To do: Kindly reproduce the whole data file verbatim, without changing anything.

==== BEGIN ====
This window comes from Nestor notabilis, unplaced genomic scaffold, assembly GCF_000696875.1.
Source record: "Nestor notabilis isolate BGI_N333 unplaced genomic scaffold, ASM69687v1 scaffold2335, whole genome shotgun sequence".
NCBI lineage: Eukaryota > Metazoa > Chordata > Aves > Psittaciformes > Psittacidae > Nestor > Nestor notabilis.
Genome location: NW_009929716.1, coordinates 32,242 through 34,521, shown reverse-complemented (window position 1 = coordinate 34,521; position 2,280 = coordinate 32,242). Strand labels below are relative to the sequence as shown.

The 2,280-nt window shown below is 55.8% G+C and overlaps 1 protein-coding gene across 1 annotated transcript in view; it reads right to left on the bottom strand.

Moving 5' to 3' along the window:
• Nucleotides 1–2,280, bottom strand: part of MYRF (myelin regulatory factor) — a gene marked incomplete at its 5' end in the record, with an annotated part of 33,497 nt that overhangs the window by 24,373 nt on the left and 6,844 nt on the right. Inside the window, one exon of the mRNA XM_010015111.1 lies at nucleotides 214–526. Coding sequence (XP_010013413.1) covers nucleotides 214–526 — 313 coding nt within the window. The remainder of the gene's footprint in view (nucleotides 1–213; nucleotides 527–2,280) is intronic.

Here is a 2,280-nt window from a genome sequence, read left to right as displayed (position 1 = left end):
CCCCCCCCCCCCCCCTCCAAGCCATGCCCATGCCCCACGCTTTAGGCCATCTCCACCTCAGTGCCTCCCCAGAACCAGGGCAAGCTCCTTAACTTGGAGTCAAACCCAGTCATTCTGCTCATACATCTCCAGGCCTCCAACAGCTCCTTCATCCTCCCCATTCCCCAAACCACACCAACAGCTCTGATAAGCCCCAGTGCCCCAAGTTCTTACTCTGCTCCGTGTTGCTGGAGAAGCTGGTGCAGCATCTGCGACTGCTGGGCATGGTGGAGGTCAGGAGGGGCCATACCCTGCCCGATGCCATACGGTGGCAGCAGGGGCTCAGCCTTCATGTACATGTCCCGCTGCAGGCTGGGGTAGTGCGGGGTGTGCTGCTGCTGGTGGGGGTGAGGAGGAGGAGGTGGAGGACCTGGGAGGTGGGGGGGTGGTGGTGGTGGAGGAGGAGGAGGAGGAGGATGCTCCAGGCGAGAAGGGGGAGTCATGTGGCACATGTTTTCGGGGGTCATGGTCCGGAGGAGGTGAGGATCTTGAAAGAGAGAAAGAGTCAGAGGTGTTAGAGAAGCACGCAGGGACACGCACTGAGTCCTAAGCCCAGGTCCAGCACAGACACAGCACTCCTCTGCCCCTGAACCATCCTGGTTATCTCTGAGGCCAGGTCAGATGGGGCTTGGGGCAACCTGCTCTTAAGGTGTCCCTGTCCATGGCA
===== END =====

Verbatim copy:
This window comes from Nestor notabilis, unplaced genomic scaffold, assembly GCF_000696875.1.
Source record: "Nestor notabilis isolate BGI_N333 unplaced genomic scaffold, ASM69687v1 scaffold2335, whole genome shotgun sequence".
NCBI lineage: Eukaryota > Metazoa > Chordata > Aves > Psittaciformes > Psittacidae > Nestor > Nestor notabilis.
Genome location: NW_009929716.1, coordinates 32,242 through 34,521, shown reverse-complemented (window position 1 = coordinate 34,521; position 2,280 = coordinate 32,242). Strand labels below are relative to the sequence as shown.

The 2,280-nt window shown below is 55.8% G+C and overlaps 1 protein-coding gene across 1 annotated transcript in view; it reads right to left on the bottom strand.

Moving 5' to 3' along the window:
• Nucleotides 1–2,280, bottom strand: part of MYRF (myelin regulatory factor) — a gene marked incomplete at its 5' end in the record, with an annotated part of 33,497 nt that overhangs the window by 24,373 nt on the left and 6,844 nt on the right. Inside the window, one exon of the mRNA XM_010015111.1 lies at nucleotides 214–526. Coding sequence (XP_010013413.1) covers nucleotides 214–526 — 313 coding nt within the window. The remainder of the gene's footprint in view (nucleotides 1–213; nucleotides 527–2,280) is intronic.

Here is a 2,280-nt window from a genome sequence, read left to right as displayed (position 1 = left end):
CCCCCCCCCCCCCCCTCCAAGCCATGCCCATGCCCCACGCTTTAGGCCATCTCCACCTCAGTGCCTCCCCAGAACCAGGGCAAGCTCCTTAACTTGGAGTCAAACCCAGTCATTCTGCTCATACATCTCCAGGCCTCCAACAGCTCCTTCATCCTCCCCATTCCCCAAACCACACCAACAGCTCTGATAAGCCCCAGTGCCCCAAGTTCTTACTCTGCTCCGTGTTGCTGGAGAAGCTGGTGCAGCATCTGCGACTGCTGGGCATGGTGGAGGTCAGGAGGGGCCATACCCTGCCCGATGCCATACGGTGGCAGCAGGGGCTCAGCCTTCATGTACATGTCCCGCTGCAGGCTGGGGTAGTGCGGGGTGTGCTGCTGCTGGTGGGGGTGAGGAGGAGGAGGTGGAGGACCTGGGAGGTGGGGGGGTGGTGGTGGTGGAGGAGGAGGAGGAGGAGGATGCTCCAGGCGAGAAGGGGGAGTCATGTGGCACATGTTTTCGGGGGTCATGGTCCGGAGGAGGTGAGGATCTTGAAAGAGAGAAAGAGTCAGAGGTGTTAGAGAAGCACGCAGGGACACGCACTGAGTCCTAAGCCCAGGTCCAGCACAGACACAGCACTCCTCTGCCCCTGAACCATCCTGGTTATCTCTGAGGCCAGGTCAGATGGGGCTTGGGGCAACCTGCTCTTAAGGTGTCCCTGTCCATGGCA